The second tsunami is technological, much like the massive waves of change that have already overtaken landlines, cable TV, cellphones, computers, the music industry, book publishing, newspapers, etc. Technological alternatives to fossil fuels are coming on fast and furiously. A blend of solar, wind and energy efficiency is already less expensive than Duke’s proposed plant.
Between 2009 and 2015, solar and wind costs declined by 82 percent and 61 percent, respectively, and the trend shows no sign of slowing down. LED lights reduce electricity use by up to 90 percent at reasonable cost. Storage battery costs continue to decline. And as we gain experience, we keep realizing new ways to expand our use of these technologies while still providing reliable electrical service. According to Stanford University scientists, the National Renewable Energy Laboratory and others, we can now see a clear path, within the next few decades, to meeting 80 to 100 percent of our electricity needs via renewables, storage, increased efficiency and a better, smarter electrical grid.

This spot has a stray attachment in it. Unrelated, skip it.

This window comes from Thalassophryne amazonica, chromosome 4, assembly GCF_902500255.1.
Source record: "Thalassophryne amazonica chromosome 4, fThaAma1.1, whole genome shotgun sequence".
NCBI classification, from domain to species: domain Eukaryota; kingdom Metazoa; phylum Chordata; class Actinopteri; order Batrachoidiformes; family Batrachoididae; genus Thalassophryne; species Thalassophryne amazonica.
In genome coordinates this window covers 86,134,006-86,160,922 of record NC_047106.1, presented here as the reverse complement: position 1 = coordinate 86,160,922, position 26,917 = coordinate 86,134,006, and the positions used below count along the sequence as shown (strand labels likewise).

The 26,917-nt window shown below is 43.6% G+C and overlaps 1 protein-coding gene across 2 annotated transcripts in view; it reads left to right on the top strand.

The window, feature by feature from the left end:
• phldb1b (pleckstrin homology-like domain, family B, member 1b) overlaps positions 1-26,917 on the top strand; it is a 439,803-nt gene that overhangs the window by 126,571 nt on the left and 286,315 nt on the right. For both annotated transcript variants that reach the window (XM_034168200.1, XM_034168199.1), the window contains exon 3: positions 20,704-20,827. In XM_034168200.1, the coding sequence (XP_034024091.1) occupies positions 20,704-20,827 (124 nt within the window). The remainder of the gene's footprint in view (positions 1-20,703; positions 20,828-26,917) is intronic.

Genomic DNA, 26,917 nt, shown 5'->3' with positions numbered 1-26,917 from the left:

These twin tsunamis could render the Arden plant economically obsolete on its very first day of operation, because it would be using a fuel that’s viewed as so undesirable that it’s sharply constrained by regulation or taxation. And since Duke is guaranteed a profit on investments “made on our behalf,” ratepayers will bear the burden of these “stranded investments.”
Instead, Duke should go small and slow, rather than rushing to replace the current coal-powered units. Are we really better off replacing a dirty technology with one that may be only slightly less dirty and will soon be obsolete? Maybe we should skip natural gas entirely and go straight to new technology, using coal less and less as we gradually ramp up energy efficiency and renewables.